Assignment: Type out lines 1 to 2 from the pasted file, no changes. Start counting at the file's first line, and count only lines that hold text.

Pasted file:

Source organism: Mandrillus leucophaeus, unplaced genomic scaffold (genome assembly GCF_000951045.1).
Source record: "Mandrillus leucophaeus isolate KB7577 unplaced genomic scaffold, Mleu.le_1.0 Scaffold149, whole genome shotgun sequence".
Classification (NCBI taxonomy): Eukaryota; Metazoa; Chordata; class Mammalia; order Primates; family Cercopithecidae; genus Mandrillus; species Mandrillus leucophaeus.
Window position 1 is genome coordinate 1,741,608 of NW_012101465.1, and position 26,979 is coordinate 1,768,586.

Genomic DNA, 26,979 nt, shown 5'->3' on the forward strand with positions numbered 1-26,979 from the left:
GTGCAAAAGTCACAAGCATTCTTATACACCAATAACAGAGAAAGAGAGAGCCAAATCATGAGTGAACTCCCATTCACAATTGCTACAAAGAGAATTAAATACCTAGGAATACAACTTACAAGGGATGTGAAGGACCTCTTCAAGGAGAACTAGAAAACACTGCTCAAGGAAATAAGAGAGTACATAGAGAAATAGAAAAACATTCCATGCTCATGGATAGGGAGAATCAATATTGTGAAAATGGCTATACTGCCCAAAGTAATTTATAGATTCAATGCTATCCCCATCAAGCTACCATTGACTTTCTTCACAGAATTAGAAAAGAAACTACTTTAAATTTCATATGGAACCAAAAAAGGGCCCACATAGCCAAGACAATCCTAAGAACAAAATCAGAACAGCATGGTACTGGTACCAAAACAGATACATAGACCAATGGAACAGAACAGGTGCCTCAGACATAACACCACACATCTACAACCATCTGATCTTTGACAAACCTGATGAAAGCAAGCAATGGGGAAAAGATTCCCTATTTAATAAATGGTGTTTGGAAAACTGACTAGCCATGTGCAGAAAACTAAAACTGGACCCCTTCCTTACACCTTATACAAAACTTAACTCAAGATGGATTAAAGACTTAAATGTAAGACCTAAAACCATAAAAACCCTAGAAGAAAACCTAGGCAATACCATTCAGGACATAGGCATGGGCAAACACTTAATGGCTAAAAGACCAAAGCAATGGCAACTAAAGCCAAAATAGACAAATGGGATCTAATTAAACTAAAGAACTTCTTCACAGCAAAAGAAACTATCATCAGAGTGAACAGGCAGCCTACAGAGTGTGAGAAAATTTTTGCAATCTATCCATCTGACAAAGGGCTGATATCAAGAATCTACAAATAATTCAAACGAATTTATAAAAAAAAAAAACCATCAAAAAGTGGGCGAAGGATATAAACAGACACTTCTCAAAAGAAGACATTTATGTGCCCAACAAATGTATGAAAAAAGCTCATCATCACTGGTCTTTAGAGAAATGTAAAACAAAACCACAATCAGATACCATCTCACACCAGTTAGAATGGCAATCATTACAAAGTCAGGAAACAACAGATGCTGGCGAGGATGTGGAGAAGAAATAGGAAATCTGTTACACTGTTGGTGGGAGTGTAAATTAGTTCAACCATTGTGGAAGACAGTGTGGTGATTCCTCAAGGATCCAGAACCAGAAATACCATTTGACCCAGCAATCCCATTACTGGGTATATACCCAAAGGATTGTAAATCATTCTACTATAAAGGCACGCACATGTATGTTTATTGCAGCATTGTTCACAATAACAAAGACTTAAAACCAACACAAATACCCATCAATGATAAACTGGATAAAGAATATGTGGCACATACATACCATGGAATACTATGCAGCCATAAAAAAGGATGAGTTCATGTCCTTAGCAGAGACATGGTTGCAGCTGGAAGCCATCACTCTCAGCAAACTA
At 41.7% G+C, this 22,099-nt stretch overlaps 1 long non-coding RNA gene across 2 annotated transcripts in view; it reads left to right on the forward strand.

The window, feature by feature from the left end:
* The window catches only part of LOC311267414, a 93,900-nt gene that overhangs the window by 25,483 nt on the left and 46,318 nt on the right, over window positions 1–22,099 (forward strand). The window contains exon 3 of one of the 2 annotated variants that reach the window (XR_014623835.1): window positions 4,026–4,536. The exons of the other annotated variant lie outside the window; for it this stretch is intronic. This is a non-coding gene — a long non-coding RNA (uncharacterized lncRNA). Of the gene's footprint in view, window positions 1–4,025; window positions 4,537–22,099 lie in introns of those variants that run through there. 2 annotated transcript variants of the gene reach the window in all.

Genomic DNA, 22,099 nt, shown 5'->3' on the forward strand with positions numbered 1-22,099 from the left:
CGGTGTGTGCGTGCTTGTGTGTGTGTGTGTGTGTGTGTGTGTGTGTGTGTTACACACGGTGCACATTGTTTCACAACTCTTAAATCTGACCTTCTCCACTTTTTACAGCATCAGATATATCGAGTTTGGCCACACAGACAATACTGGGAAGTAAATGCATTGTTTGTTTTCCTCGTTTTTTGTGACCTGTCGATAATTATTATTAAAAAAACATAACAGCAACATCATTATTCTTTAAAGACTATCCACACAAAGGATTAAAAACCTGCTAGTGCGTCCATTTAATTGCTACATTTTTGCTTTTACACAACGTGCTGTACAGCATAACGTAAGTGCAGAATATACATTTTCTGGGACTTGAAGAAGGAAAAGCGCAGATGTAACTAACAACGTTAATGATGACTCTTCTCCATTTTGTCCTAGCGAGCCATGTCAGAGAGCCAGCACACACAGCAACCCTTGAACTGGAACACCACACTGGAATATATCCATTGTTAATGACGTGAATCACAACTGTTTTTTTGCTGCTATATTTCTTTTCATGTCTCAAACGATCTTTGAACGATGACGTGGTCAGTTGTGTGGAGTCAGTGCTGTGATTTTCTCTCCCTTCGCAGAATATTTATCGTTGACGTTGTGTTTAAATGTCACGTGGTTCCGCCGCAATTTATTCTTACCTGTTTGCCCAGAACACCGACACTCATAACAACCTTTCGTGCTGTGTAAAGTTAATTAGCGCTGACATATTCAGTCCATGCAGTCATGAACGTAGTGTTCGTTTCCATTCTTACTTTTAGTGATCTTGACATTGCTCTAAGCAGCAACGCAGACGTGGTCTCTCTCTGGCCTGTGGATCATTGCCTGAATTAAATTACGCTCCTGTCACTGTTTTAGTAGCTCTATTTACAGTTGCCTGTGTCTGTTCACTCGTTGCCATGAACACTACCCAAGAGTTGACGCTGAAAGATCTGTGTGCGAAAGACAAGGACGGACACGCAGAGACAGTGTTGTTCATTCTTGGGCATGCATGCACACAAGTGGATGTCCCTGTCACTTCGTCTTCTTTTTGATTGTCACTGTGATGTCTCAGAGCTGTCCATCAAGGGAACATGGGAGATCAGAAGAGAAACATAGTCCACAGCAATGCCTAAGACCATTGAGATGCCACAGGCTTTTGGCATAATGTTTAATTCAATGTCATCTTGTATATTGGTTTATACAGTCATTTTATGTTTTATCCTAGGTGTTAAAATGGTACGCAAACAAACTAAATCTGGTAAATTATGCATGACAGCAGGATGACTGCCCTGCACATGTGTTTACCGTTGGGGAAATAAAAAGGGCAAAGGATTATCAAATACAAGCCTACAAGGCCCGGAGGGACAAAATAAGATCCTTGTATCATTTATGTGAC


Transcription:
Source organism: Mandrillus leucophaeus, unplaced genomic scaffold (genome assembly GCF_000951045.1).
Source record: "Mandrillus leucophaeus isolate KB7577 unplaced genomic scaffold, Mleu.le_1.0 Scaffold149, whole genome shotgun sequence".